In all actions tried upon the facts without a jury . . . the court shall find the facts specially and state separately its conclusions of law thereon. . . . Findings of fact, whether based on oral or documentary evidence, shall not be set aside unless clearly erroneous, and due regard shall be given to the opportunity of the trial court to judge of the credibility of the witnesses.
Fed.R.Civ.P. 52(a). When, as in this case, the clearly-erroneous standard guides our review of an appeal, the trier's "findings are to be set aside only if, on the entire evidence, we are 'left with the definite and firm conviction that a mistake has been committed.'" In re Tully, 818 F.2d 106, 109 (1st Cir. 1987) (quoting United States v. United States Gypsum Co., 333 U.S. 364, 395, 92 L. Ed. 746, 68 S. Ct. 525 (1948)). To make the cheese more binding, we note that the "clearly erroneous" rule has wide applicability: it governs findings of fact about (1) the significance of documentary evidence, see Anderson v. City of Bessemer City, 470 U.S. 564, 573-76, 84 L. Ed. 2d 518, 105 S. Ct. 1504 (1985); RCI Northeast Services Div. v. Boston Edison Co., 822 F.2d 199, 202-03 (1st Cir. 1987); (2) the factual meaning of contract provisions, id. at 203; Boston Five Cents Savings Bank v. Secretary of the Dep't of HUD, 768 F.2d 5, 8 (1st Cir. 1985); and (3) what an actor intended. Anderson, 470 U.S. at 566; Keyes, 853 F.2d at 1019. Furthermore, "where the conclusions of the [trier] depend on its election among conflicting facts or its choice of which competing inferences to draw from undisputed basic facts, appellate courts should defer to such fact-intensive findings, absent clear error." Irons v. FBI, 811 F.2d 681, 684 (1st Cir. 1987).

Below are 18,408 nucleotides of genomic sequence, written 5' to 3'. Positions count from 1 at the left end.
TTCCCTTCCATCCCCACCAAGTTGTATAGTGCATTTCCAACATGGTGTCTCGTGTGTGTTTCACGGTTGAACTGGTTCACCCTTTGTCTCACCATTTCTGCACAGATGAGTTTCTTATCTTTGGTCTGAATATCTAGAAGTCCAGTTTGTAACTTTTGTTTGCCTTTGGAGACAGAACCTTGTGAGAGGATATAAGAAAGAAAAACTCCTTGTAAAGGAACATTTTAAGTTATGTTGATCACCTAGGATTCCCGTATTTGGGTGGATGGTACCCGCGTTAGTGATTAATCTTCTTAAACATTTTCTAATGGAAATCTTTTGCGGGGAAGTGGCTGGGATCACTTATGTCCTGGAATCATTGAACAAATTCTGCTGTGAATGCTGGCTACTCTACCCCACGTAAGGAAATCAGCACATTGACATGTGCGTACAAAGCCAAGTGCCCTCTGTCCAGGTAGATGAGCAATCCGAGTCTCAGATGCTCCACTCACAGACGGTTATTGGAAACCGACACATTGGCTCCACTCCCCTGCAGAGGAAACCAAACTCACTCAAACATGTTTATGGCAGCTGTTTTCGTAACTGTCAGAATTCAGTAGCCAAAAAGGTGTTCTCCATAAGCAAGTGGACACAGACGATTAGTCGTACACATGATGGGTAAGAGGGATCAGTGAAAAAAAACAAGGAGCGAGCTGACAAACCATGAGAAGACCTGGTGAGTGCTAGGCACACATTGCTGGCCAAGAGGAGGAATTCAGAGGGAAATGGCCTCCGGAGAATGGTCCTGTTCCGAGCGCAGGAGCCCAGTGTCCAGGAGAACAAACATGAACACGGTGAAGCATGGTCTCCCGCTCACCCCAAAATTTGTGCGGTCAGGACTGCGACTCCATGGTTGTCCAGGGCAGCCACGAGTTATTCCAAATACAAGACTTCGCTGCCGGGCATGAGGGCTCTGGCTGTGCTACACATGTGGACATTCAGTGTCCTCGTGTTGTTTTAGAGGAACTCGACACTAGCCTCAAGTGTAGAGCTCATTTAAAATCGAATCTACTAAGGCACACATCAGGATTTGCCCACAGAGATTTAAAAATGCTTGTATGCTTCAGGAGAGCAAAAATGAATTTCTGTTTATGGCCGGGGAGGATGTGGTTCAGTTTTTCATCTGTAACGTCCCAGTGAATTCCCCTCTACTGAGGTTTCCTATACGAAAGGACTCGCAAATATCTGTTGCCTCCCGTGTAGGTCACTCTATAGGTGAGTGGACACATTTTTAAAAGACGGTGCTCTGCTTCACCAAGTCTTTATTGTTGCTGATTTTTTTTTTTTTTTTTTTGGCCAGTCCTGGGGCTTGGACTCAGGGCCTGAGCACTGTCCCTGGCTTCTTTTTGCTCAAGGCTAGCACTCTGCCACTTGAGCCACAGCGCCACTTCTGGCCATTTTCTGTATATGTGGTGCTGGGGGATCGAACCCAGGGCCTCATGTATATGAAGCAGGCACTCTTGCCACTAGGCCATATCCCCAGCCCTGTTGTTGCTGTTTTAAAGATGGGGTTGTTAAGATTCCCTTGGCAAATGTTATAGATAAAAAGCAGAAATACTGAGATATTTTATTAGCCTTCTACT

Given the details of the instant record, we build easily on this foundation. Appellant purports to raise five issues, but they boil down to a pair. Nafinco says, in several different ways, that the district court was wrong in deciding that Reliance was blameless in regard to the delays which plagued rehabilitation of the bridge. It also says that the court took too narrow a view of the problems associated with off-quality goods supplied by plaintiff.
On the matter of delay, there is little we can add to the district court's thorough explication. See, e.g., D.Ct.Op. at 7-16. In a nutshell, the court's conclusions (1) that the work was arrested by a variety of delay-inducing problems not attributable to Reliance, see generally id., and (2) that Nafinco "failed to prove that Reliance caused delays to the bridge project which would warrant any offsets against the balance due to it," id. at 16, are amply supported by constitutive evidence. Whether or not we, sitting as a nisi prius court, would have reached the same conclusions is beside the point. "Where there are two permissible views of the evidence, the factfinder's choice between them cannot be clearly erroneous." Anderson, 470 U.S. at 574.